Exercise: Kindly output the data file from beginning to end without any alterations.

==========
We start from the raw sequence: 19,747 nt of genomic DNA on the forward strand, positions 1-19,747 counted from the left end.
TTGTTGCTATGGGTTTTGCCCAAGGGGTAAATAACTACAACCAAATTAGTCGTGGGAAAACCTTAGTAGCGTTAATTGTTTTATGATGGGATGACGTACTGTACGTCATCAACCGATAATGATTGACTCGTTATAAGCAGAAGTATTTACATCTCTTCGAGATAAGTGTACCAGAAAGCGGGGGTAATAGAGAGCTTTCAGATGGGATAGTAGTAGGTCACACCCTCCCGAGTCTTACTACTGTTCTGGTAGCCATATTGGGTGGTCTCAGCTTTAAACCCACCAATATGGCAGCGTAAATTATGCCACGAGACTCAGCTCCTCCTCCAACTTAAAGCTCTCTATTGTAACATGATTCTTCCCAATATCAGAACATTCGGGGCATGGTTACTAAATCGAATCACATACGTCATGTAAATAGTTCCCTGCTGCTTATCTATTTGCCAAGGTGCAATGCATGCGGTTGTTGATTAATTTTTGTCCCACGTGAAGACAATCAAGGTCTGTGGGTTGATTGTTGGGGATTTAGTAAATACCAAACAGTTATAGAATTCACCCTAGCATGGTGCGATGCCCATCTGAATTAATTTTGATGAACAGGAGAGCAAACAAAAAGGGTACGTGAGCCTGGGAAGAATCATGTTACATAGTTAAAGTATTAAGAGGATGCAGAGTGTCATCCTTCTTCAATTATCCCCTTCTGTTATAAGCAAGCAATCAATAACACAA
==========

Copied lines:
We start from the raw sequence: 19,747 nt of genomic DNA on the forward strand, positions 1-19,747 counted from the left end.
TTGTTGCTATGGGTTTTGCCCAAGGGGTAAATAACTACAACCAAATTAGTCGTGGGAAAACCTTAGTAGCGTTAATTGTTTTATGATGGGATGACGTACTGTACGTCATCAACCGATAATGATTGACTCGTTATAAGCAGAAGTATTTACATCTCTTCGAGATAAGTGTACCAGAAAGCGGGGGTAATAGAGAGCTTTCAGATGGGATAGTAGTAGGTCACACCCTCCCGAGTCTTACTACTGTTCTGGTAGCCATATTGGGTGGTCTCAGCTTTAAACCCACCAATATGGCAGCGTAAATTATGCCACGAGACTCAGCTCCTCCTCCAACTTAAAGCTCTCTATTGTAACATGATTCTTCCCAATATCAGAACATTCGGGGCATGGTTACTAAATCGAATCACATACGTCATGTAAATAGTTCCCTGCTGCTTATCTATTTGCCAAGGTGCAATGCATGCGGTTGTTGATTAATTTTTGTCCCACGTGAAGACAATCAAGGTCTGTGGGTTGATTGTTGGGGATTTAGTAAATACCAAACAGTTATAGAATTCACCCTAGCATGGTGCGATGCCCATCTGAATTAATTTTGATGAACAGGAGAGCAAACAAAAAGGGTACGTGAGCCTGGGAAGAATCATGTTACATAGTTAAAGTATTAAGAGGATGCAGAGTGTCATCCTTCTTCAATTATCCCCTTCTGTTATAAGCAAGCAATCAATAACACAA